“Technology is a useful servant but a dangerous master.”Regardless of how you did with your 2016 resolutions (I only accomplished 38% of mine – but that’s for another post) here are some of the key apps my soul definitely appreciates each day of the year. I share them with you at the start of 2017 in hope that they might be an aide in helping you enhance your resolutions in light of your own Christian formation. I would love for you to share your favorite formational app in the comments section of this post.
– Christian Lous Lange
The Bible App
This is my go-to app for the Scriptures on my phone. I use the app and the matching website version on a daily basis. At church on Sunday, I can easily switch between translations or passages. During the week, so I don’t have to worry about spilling on my phone during lunch, I can listen to a passage instead of reading it with a simple click. Be sure to browse their curated Bible reading plans. They can be a bit on the marketing side but there are still plenty of good ones to choose from. I love the variety and ease of use once you choose one. For 2017 I’m switching it up for my own reading each day and using this variation of Scottish pastor Robert Murray M’Cheyne's (1813-1843) Bible reading plan.
For some that share my flavor of Christianity, Centering Prayer might be a new concept. For this post, I’d like to simply bring attention to this app for those who are ready to engage in this challenging and revealing form of prayer for themselves. I especially appreciate how the app lets you customize your centering prayer experience from the opening prayer and sound, to the duration of the timer for the silent prayer time, and then choosing a closing prayer. If you are new to Centering Prayer, you can read a paper I wrote that gives you an overview of the history and how to practice centering prayer for yourself.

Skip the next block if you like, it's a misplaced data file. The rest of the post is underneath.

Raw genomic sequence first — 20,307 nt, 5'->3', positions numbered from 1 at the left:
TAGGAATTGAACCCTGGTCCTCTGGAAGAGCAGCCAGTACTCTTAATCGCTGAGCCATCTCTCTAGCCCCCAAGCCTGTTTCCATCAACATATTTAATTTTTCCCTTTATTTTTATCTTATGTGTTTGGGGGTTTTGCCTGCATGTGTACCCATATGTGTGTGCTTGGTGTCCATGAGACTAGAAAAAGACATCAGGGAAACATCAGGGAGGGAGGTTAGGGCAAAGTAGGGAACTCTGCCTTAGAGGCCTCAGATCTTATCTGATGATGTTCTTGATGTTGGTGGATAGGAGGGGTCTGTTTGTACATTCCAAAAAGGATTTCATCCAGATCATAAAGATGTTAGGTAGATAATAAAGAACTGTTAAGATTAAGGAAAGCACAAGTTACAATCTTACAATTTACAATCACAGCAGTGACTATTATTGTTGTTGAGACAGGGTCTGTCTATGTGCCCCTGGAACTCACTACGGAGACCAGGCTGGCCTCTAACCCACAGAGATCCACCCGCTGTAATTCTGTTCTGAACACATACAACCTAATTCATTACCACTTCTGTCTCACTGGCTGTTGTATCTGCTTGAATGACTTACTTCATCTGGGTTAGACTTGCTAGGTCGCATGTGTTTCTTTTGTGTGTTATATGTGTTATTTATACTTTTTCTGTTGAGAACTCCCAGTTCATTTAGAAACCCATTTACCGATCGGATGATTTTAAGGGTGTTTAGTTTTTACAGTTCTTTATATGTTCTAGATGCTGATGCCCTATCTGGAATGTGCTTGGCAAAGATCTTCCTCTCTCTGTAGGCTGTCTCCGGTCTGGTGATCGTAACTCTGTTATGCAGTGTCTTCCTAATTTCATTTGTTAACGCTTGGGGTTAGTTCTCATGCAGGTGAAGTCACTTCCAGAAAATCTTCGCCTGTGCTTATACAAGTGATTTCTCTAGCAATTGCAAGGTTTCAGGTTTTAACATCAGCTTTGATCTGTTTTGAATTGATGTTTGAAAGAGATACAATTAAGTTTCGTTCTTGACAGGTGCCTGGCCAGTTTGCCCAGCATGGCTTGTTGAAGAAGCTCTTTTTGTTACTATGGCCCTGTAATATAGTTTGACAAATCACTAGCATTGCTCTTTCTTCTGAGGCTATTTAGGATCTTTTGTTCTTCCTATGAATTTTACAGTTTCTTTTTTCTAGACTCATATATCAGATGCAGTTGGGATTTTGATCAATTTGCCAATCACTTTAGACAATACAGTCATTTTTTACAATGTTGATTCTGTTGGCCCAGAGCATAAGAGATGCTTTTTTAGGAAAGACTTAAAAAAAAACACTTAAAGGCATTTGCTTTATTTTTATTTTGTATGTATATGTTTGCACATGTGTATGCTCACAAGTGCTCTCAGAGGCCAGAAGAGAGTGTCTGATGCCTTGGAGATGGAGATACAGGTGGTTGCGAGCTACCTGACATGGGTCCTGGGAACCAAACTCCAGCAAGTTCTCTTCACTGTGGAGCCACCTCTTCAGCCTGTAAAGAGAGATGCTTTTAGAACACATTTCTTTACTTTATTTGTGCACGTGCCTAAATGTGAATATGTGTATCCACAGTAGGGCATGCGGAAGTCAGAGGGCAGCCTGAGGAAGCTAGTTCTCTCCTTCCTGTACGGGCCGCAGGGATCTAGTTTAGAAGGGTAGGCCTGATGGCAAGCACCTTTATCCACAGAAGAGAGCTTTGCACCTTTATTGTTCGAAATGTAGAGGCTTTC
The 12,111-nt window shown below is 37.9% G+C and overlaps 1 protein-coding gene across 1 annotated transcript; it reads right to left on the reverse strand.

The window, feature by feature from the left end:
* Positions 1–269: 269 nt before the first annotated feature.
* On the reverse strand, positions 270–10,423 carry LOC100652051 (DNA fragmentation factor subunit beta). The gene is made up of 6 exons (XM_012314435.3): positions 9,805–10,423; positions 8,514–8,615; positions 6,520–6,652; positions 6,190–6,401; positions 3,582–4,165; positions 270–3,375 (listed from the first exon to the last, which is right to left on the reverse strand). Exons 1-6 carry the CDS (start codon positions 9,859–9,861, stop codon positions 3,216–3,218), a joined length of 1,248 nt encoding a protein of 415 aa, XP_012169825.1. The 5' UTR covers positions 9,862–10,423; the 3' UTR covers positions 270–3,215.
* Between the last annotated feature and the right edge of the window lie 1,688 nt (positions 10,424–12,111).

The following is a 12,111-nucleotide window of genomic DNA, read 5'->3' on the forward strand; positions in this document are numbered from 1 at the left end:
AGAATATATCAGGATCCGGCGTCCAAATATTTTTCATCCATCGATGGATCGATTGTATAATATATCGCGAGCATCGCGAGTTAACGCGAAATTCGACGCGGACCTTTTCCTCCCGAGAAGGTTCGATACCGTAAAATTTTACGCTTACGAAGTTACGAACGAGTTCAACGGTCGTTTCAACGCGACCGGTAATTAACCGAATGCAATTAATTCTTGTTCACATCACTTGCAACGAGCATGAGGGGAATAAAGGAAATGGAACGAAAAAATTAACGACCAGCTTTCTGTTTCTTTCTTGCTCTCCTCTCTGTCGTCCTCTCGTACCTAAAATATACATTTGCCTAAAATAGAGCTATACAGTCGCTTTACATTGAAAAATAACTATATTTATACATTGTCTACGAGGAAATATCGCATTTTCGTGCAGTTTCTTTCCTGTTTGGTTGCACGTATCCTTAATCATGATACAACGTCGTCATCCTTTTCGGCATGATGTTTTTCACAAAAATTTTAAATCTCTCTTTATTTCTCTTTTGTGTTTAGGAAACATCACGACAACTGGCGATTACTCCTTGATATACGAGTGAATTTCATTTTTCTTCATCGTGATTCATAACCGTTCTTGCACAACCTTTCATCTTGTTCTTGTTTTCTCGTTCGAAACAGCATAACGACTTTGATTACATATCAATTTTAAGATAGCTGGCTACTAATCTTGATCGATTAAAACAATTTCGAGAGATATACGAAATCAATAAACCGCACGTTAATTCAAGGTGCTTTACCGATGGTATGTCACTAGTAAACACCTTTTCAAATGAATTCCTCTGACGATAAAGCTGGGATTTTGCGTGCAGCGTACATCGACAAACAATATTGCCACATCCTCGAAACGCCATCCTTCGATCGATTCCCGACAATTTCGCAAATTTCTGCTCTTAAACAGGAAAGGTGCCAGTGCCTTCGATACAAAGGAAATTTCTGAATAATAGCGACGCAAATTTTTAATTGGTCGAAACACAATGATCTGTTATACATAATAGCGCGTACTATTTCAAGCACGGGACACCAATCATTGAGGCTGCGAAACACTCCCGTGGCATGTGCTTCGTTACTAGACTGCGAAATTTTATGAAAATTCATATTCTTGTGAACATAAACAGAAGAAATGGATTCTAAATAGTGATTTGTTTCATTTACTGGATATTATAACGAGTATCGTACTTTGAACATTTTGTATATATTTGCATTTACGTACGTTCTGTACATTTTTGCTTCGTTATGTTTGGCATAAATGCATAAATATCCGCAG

Pray As You Go
Pray As You Go is an app version of the website by the same name. I have a strong affinity towards Ignatian Spirituality and this is perhaps why I use this app on a regular basis as it is run by the Jesuits. Pray As You Go helps me appreciate and experience music, perspectives, and Christian formational practices that are not as familiar within my flavor of Christianity. Each day starts out with a musical selection, passage of Scripture and then guided reflection, all within about a ten to thirteen minute time frame - perfect to use at the start of lunch each day.
So Evernote is one of my favorite apps that helps me to, "Remember everything," as their marketing line goes. I use it to focus my attention on Sunday's as I take notes of each message I hear. It's great to collect questions, thoughts, and comments to share at small group next week. I also love how it integrates with my web browser and I can easily collect and save "clips" from any web page to Evernote as needed. Each of these general subjects can be organized into their own "notebook" and synced across my devices, from phone, to laptop, to iPad. If I need to find that thought, question or idea a simple search recalls it for me.
Day One has been my journaling app for the last several years. I do my best to capture a few thoughts, questions or observations from my daily Scripture readings. Couldn't I do the same in Evernote? Yes, perhaps. But since Day One is Password protected I tend to disclose a little more revealing bits about myself. And those bits that really need to be processed, I can highlight to easily find when I meet with my spiritual director each month. I get it journaling isn't for everyone but there are few things that are as helpful to understand and process those aspects of your heart and soul that are still being held back from God. Psalm 139:23-24 is the catalyst as to why I make myself journal, "Search me, O God, and know my heart; test me and know my anxious thoughts. Point out anything in me that offends you, and lead me along the path of everlasting life."
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